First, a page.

This chapter draws attention to the lack of research involving children and young people in tourism and hospitality studies, despite the important role young people play in these industries. The chapter presents some of the methodological opportunities to advance child-centred, ethically sound tourism research approaches which respect the dignity and voice of children involved.
Antonia Canosa, Anne Graham and Erica Wilson
Lisa Ruhanen and Chris Cooper
This chapter provides an overview of the knowledge concept and how knowledge transfer occurs between universities and industry. The inhibitors to successful knowledge transfer in a tourism context are then examined, along with those elements of knowledge transfer that have been successful between researchers and end-users in the tourism industry.
Edited by Robin Nunkoo
Faizan Ali, Woody G. Kim and Cihan Cobanoglu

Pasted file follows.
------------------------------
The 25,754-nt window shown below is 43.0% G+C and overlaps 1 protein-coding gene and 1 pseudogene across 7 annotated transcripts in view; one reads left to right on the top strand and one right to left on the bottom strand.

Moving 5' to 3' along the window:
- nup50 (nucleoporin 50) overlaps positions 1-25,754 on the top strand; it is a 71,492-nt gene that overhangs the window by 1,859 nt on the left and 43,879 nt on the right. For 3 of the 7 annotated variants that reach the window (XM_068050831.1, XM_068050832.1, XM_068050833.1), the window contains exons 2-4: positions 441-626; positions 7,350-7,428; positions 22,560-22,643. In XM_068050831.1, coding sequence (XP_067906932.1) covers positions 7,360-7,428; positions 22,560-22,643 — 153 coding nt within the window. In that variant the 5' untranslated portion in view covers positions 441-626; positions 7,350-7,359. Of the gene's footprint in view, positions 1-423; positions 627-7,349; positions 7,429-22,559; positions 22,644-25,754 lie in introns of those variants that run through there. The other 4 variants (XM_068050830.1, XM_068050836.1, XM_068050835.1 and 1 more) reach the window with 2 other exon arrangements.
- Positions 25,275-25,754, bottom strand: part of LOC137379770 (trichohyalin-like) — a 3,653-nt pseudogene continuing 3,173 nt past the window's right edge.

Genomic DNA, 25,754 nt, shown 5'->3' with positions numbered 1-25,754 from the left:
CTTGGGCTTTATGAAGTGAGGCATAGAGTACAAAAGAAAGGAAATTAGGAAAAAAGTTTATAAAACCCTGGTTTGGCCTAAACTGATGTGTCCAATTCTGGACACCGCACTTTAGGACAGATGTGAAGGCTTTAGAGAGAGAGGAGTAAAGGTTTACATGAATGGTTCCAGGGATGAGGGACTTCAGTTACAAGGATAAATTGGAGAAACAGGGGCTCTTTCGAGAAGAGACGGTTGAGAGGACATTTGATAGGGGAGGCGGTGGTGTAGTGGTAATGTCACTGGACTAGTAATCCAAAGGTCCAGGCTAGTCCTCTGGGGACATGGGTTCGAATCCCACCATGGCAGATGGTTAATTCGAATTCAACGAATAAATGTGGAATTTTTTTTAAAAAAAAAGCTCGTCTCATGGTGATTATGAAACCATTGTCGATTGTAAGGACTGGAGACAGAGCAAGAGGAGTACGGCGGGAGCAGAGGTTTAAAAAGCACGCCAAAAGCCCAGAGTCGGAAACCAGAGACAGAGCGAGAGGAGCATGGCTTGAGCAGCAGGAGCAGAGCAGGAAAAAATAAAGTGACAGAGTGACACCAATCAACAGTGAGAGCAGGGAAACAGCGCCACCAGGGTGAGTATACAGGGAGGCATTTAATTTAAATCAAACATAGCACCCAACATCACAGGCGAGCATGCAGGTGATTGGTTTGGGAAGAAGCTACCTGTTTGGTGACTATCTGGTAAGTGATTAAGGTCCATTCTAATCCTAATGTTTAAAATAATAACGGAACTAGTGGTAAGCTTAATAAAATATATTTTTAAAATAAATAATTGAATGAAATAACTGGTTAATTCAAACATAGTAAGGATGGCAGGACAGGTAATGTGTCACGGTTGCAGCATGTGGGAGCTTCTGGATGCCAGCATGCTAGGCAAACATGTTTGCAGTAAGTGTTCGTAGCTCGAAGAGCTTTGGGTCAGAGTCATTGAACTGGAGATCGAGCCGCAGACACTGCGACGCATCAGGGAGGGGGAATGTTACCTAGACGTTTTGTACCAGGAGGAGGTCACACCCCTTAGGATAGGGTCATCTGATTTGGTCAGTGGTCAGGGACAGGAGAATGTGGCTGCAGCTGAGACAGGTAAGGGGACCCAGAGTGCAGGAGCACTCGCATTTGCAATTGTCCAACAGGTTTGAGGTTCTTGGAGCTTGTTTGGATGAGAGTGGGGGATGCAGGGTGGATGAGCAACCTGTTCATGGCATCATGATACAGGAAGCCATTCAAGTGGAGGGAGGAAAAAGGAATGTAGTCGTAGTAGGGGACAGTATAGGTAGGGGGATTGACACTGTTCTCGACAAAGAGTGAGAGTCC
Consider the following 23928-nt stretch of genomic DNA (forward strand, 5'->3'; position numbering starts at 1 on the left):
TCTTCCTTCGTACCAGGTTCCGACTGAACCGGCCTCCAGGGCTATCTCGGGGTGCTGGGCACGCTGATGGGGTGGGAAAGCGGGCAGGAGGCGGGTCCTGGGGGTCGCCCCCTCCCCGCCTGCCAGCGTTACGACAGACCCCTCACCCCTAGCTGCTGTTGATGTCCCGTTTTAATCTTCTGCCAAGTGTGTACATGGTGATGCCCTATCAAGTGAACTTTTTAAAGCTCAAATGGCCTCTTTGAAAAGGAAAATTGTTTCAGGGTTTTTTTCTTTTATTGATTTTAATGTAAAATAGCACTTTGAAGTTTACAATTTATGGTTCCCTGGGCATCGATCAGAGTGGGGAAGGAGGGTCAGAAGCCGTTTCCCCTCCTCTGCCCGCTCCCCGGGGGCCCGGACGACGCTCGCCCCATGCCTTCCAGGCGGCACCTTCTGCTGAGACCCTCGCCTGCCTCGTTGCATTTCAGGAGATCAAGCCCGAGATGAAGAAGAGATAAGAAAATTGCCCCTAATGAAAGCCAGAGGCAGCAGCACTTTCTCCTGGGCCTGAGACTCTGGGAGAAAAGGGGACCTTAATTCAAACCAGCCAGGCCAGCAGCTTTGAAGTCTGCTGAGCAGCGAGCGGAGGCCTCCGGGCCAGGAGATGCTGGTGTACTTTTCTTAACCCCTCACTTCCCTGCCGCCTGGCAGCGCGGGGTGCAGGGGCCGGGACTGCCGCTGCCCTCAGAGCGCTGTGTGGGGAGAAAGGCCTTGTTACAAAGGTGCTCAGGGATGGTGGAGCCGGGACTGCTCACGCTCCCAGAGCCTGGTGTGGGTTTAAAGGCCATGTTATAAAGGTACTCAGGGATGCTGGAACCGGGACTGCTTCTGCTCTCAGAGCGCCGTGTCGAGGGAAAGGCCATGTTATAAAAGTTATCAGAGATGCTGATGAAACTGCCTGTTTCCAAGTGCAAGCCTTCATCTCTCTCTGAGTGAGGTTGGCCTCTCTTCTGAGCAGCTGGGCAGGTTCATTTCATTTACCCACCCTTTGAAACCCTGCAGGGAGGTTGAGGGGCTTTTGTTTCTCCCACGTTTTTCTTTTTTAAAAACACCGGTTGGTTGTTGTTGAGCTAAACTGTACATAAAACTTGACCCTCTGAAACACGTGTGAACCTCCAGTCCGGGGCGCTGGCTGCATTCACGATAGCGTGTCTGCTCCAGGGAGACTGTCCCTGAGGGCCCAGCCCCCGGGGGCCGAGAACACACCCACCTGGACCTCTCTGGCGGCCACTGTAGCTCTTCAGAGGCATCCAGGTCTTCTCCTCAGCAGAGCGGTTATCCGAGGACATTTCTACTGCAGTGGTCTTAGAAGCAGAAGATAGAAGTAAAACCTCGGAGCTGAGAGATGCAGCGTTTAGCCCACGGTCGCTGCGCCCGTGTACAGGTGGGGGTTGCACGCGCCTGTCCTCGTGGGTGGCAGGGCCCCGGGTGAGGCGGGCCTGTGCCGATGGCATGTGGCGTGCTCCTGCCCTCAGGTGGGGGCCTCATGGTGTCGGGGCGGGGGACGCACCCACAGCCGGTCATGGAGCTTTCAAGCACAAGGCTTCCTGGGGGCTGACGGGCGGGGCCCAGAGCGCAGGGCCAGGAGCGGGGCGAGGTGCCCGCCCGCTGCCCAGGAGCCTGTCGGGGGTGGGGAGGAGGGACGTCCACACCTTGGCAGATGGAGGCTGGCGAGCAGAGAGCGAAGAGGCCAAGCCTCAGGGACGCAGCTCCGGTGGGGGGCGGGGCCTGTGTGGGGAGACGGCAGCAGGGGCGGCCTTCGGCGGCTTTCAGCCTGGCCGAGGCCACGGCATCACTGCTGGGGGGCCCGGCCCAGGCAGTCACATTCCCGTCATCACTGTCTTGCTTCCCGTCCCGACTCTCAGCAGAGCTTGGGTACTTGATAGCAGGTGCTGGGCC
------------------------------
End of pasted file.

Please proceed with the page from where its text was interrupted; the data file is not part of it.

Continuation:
Theory building in business research requires analytical accuracy and sophistication in research methods (Sarstedt et al., 2014). Nonetheless, the significance of newer analytical methods depends on the researcher’s willingness to learn, adopt, and apply them within the research process (Zahra and Sharma, 2004). A review of the literature shows that traditionally empirical studies in hospitality research used only basic statistical techniques. For instance, Line and Runyan (2012) reviewed the hospitality marketing research published in four top hospitality journals from 2008 to 2010. They stated that among 274 articles published, 103 (37.5 per cent) used some type of descriptive and multivariate analysis (for example, descriptive statistics, analysis of variance, regression, or factor analysis). However, Line and Runyan (2012) also stated that more recently an increase in the usage of advanced statistical tools including structural equation modelling (SEM) can be observed. These findings are confirmed by Yoo et al. (2011) in their assessment of empirical articles published in four top hospitality journals during 2000 and 2009. They revealed that out of a total of 570 empirical studies, 254 (44.5 per cent) of the articles used descriptive analytical methods such as descriptive statistics, t-tests, and cross-tabulation. Not only hospitality, but also other important academic fields such as marketing (Babin et al., 2008), family business research (Sarstedt et al., 2014), operations management (Peng and Lai, 2012), and tourism (Nunkoo et al., 2013) have observed a recent rise in the usage of sophisticated and rigorous quantitative methodologies. Amongst these methodologies, SEM is the most commonly applied method across a variety of academic disciplines such as strategic management, marketing, and psychology over the last few years (Astrachan et al., 2014; Chin et al., 2008; Hair et al., 2011). Lei and Wu (2007) stated that SEM characterizes an advanced version of general linear modelling procedures and is applied to examine whether ‘a hypothesized model is consistent with the data collected to reflect [the] theory’ (ibid., p. 34). In simple terms, SEM is a multivariate analytical tool that is used to test and estimate causal and/or hypothetical relationships among the variables concurrently (Astrachan et al., 2014). Its ability to allow statistical inspection of the relationships among theory-based variables and simultaneously employing confirmatory factor analysis (CFA) and linear regression models has contributed to its widespread application (Hair et al., 2014a). However, this argument holds true for covariance-based SEM (CB-SEM) and not for the partial least squares-based SEM (PLSSEM). CB-SEM is the most extensively applied approach of SEM and therefore many scholars refer to it as SEM (Astrachan et al., 2014). However, Hair et al. (2014b) refer to this argument as naive because PLS-SEM is an advantageous and increasingly applied method to assess structural equation models in different disciplines, including marketing, information systems, strategic management, tourism, and so on (Hair et al., 2012b; Hair et al., 2012a; Ringle et al., 2012). Yet, its use in hospitality research remains at an early stage of development (Ali et al., 2018) where its application is much lower as compared to its application in other disciplines including marketing, management information systems (MIS) and strategic management (see Figure 29.1).